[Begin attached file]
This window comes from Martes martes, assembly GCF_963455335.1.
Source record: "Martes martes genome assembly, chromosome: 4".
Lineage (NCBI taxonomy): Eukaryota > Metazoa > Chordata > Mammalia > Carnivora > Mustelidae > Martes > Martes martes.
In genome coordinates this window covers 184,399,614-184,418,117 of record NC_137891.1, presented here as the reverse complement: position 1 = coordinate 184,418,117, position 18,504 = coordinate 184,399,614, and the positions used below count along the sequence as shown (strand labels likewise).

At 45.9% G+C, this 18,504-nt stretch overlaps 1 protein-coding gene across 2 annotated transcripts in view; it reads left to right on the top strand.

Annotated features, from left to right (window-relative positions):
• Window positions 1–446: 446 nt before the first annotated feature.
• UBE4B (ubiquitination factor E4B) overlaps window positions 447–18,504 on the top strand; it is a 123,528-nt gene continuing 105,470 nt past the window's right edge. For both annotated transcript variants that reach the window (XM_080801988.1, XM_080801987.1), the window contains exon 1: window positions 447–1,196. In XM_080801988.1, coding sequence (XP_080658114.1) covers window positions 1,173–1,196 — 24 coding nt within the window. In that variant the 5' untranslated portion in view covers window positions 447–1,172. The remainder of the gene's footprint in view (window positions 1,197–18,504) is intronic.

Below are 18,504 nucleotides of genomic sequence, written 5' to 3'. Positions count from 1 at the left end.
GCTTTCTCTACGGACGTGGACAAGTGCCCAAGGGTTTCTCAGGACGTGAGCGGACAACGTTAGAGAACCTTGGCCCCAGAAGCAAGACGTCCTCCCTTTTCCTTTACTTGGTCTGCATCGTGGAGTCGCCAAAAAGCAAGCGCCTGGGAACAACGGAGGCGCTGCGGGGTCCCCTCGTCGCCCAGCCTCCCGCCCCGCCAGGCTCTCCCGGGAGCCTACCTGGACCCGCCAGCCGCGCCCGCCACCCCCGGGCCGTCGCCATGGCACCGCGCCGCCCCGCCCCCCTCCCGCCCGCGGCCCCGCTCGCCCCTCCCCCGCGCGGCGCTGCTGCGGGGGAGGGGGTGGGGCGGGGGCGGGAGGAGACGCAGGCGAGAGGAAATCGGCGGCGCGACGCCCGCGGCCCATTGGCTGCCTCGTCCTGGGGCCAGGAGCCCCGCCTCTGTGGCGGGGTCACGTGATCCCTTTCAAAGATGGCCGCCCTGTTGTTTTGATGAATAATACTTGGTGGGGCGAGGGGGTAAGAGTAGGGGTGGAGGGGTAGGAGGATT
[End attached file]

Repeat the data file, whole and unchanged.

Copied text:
This window comes from Martes martes, assembly GCF_963455335.1.
Source record: "Martes martes genome assembly, chromosome: 4".
Lineage (NCBI taxonomy): Eukaryota > Metazoa > Chordata > Mammalia > Carnivora > Mustelidae > Martes > Martes martes.
In genome coordinates this window covers 184,399,614-184,418,117 of record NC_137891.1, presented here as the reverse complement: position 1 = coordinate 184,418,117, position 18,504 = coordinate 184,399,614, and the positions used below count along the sequence as shown (strand labels likewise).

At 45.9% G+C, this 18,504-nt stretch overlaps 1 protein-coding gene across 2 annotated transcripts in view; it reads left to right on the top strand.

Annotated features, from left to right (window-relative positions):
• Window positions 1–446: 446 nt before the first annotated feature.
• UBE4B (ubiquitination factor E4B) overlaps window positions 447–18,504 on the top strand; it is a 123,528-nt gene continuing 105,470 nt past the window's right edge. For both annotated transcript variants that reach the window (XM_080801988.1, XM_080801987.1), the window contains exon 1: window positions 447–1,196. In XM_080801988.1, coding sequence (XP_080658114.1) covers window positions 1,173–1,196 — 24 coding nt within the window. In that variant the 5' untranslated portion in view covers window positions 447–1,172. The remainder of the gene's footprint in view (window positions 1,197–18,504) is intronic.

Below are 18,504 nucleotides of genomic sequence, written 5' to 3'. Positions count from 1 at the left end.
GCTTTCTCTACGGACGTGGACAAGTGCCCAAGGGTTTCTCAGGACGTGAGCGGACAACGTTAGAGAACCTTGGCCCCAGAAGCAAGACGTCCTCCCTTTTCCTTTACTTGGTCTGCATCGTGGAGTCGCCAAAAAGCAAGCGCCTGGGAACAACGGAGGCGCTGCGGGGTCCCCTCGTCGCCCAGCCTCCCGCCCCGCCAGGCTCTCCCGGGAGCCTACCTGGACCCGCCAGCCGCGCCCGCCACCCCCGGGCCGTCGCCATGGCACCGCGCCGCCCCGCCCCCCTCCCGCCCGCGGCCCCGCTCGCCCCTCCCCCGCGCGGCGCTGCTGCGGGGGAGGGGGTGGGGCGGGGGCGGGAGGAGACGCAGGCGAGAGGAAATCGGCGGCGCGACGCCCGCGGCCCATTGGCTGCCTCGTCCTGGGGCCAGGAGCCCCGCCTCTGTGGCGGGGTCACGTGATCCCTTTCAAAGATGGCCGCCCTGTTGTTTTGATGAATAATACTTGGTGGGGCGAGGGGGTAAGAGTAGGGGTGGAGGGGTAGGAGGATT